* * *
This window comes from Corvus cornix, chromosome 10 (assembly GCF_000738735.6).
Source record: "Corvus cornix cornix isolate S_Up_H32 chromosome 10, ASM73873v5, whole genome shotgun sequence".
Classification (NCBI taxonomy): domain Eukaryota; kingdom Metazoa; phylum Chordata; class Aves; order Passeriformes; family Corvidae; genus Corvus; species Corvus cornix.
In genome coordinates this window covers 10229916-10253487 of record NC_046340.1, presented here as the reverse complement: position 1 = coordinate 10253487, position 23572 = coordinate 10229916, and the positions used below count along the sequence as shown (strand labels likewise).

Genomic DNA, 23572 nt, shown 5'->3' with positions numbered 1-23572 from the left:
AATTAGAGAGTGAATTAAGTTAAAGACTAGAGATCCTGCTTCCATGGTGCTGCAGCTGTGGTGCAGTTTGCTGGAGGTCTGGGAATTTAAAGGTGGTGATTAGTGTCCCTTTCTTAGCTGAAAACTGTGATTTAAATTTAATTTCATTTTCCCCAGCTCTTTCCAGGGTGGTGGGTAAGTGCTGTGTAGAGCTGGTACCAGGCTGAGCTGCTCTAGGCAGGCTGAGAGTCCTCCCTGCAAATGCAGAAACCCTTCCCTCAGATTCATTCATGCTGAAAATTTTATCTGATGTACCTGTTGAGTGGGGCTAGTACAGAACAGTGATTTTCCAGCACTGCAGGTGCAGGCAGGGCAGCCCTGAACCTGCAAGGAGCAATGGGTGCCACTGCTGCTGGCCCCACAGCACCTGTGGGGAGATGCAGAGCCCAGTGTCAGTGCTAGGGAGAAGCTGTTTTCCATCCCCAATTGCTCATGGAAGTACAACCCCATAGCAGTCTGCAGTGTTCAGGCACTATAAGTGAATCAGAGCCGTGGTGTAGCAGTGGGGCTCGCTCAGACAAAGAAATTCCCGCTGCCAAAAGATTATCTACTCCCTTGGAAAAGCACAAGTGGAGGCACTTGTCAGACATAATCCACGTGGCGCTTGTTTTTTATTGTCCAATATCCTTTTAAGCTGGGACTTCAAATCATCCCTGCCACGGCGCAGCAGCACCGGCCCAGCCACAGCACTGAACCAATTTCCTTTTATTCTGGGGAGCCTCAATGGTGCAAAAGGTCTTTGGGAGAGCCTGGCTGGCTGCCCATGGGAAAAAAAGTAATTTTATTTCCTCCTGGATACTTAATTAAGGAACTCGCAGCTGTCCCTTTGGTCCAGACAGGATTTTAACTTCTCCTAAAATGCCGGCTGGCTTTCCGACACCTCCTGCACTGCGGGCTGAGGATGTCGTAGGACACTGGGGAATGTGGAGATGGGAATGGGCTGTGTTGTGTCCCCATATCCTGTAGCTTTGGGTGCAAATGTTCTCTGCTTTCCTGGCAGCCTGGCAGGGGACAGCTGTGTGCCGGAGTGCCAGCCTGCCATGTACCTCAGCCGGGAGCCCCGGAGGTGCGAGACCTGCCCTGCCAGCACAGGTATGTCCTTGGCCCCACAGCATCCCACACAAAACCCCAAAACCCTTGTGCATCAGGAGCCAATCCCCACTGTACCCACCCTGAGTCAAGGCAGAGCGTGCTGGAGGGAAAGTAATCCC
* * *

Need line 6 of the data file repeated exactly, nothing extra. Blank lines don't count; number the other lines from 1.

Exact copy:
AATTAGAGAGTGAATTAAGTTAAAGACTAGAGATCCTGCTTCCATGGTGCTGCAGCTGTGGTGCAGTTTGCTGGAGGTCTGGGAATTTAAAGGTGGTGATTAGTGTCCCTTTCTTAGCTGAAAACTGTGATTTAAATTTAATTTCATTTTCCCCAGCTCTTTCCAGGGTGGTGGGTAAGTGCTGTGTAGAGCTGGTACCAGGCTGAGCTGCTCTAGGCAGGCTGAGAGTCCTCCCTGCAAATGCAGAAACCCTTCCCTCAGATTCATTCATGCTGAAAATTTTATCTGATGTACCTGTTGAGTGGGGCTAGTACAGAACAGTGATTTTCCAGCACTGCAGGTGCAGGCAGGGCAGCCCTGAACCTGCAAGGAGCAATGGGTGCCACTGCTGCTGGCCCCACAGCACCTGTGGGGAGATGCAGAGCCCAGTGTCAGTGCTAGGGAGAAGCTGTTTTCCATCCCCAATTGCTCATGGAAGTACAACCCCATAGCAGTCTGCAGTGTTCAGGCACTATAAGTGAATCAGAGCCGTGGTGTAGCAGTGGGGCTCGCTCAGACAAAGAAATTCCCGCTGCCAAAAGATTATCTACTCCCTTGGAAAAGCACAAGTGGAGGCACTTGTCAGACATAATCCACGTGGCGCTTGTTTTTTATTGTCCAATATCCTTTTAAGCTGGGACTTCAAATCATCCCTGCCACGGCGCAGCAGCACCGGCCCAGCCACAGCACTGAACCAATTTCCTTTTATTCTGGGGAGCCTCAATGGTGCAAAAGGTCTTTGGGAGAGCCTGGCTGGCTGCCCATGGGAAAAAAAGTAATTTTATTTCCTCCTGGATACTTAATTAAGGAACTCGCAGCTGTCCCTTTGGTCCAGACAGGATTTTAACTTCTCCTAAAATGCCGGCTGGCTTTCCGACACCTCCTGCACTGCGGGCTGAGGATGTCGTAGGACACTGGGGAATGTGGAGATGGGAATGGGCTGTGTTGTGTCCCCATATCCTGTAGCTTTGGGTGCAAATGTTCTCTGCTTTCCTGGCAGCCTGGCAGGGGACAGCTGTGTGCCGGAGTGCCAGCCTGCCATGTACCTCAGCCGGGAGCCCCGGAGGTGCGAGACCTGCCCTGCCAGCACAGGTATGTCCTTGGCCCCACAGCATCCCACACAAAACCCCAAAACCCTTGTGCATCAGGAGCCAATCCCCACTGTACCCACCCTGAGTCAAGGCAGAGCGTGCTGGAGGGAAAGTAATCCC